09 Independent – Not counting the hidden track coming up, here is the final main track, and final piece of the “H” EP, an energetic guitar-driven anthem in the same vein as “Audience” I think. Not too noisy, the guitars mostly stay out of the understated verses and bridges, which I think is a good move. That saves some impact for a lovely chorus, it’s fun and carefree without being too sugary. I’d say this would probably have been responsible for many of the million sales this EP generated. A great track, even if it’s a curious thing to place it at the end of the album.
07 + – Hidden track time now (thank God Independent wasn’t really 10 minutes long!). So hidden that it’s difficult to know when it started and “Independent” ended. Partly this is down to it having a similar feel to that track, another fast-paced pop song. Doesn’t really have much identity though, quickly descending into a rather flat-sounding “la la la” chorus. It’s not that bad, but pretty generic. It’s still a nice one to listen to, and I think it fits quite nicely with “Independent”, even if it might dilute the overall effect of that song.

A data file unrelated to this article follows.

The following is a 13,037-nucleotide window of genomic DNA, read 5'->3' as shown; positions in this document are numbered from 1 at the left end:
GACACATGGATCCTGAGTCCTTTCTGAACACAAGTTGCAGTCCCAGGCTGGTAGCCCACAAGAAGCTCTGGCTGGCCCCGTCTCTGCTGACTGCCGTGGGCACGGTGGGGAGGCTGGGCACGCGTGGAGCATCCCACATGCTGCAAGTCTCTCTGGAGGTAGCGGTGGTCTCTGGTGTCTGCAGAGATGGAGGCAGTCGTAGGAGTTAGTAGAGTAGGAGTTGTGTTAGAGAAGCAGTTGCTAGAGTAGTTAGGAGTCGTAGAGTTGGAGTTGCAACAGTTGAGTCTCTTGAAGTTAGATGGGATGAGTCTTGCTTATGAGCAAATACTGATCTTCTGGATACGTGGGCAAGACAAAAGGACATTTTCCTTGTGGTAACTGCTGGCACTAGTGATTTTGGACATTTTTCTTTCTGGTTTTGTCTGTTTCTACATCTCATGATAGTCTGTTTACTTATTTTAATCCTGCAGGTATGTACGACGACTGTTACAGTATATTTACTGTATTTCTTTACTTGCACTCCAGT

So there we have it. A long album, and it really sagged in the middle when some diverse but generally quite dull tracks outstayed their welcome quite considerably. But it’s not an album without its highlights, as some of the (good) single choices demonstrated. I’m amazed “Real me” didn’t get a single release though, especially since they filmed a video for it. I think Ayumi may have a quality control issue, she has been popping out albums at a rate of one per year for a long time, and these are often quite bloated albums. I pray for a tight 60-minute album, but I’m not sure I will get it. Fortunately I will sort of get my wish, as “mini”-album “Memorial address” is next. Funny really how a 40-minute album is considered a mini-album in Japan, but many of the Eurovision artist albums seem to weigh in at around the same length!
Keepers for the iPod: Real me, Free & Easy, July 1st, Voyage, Independent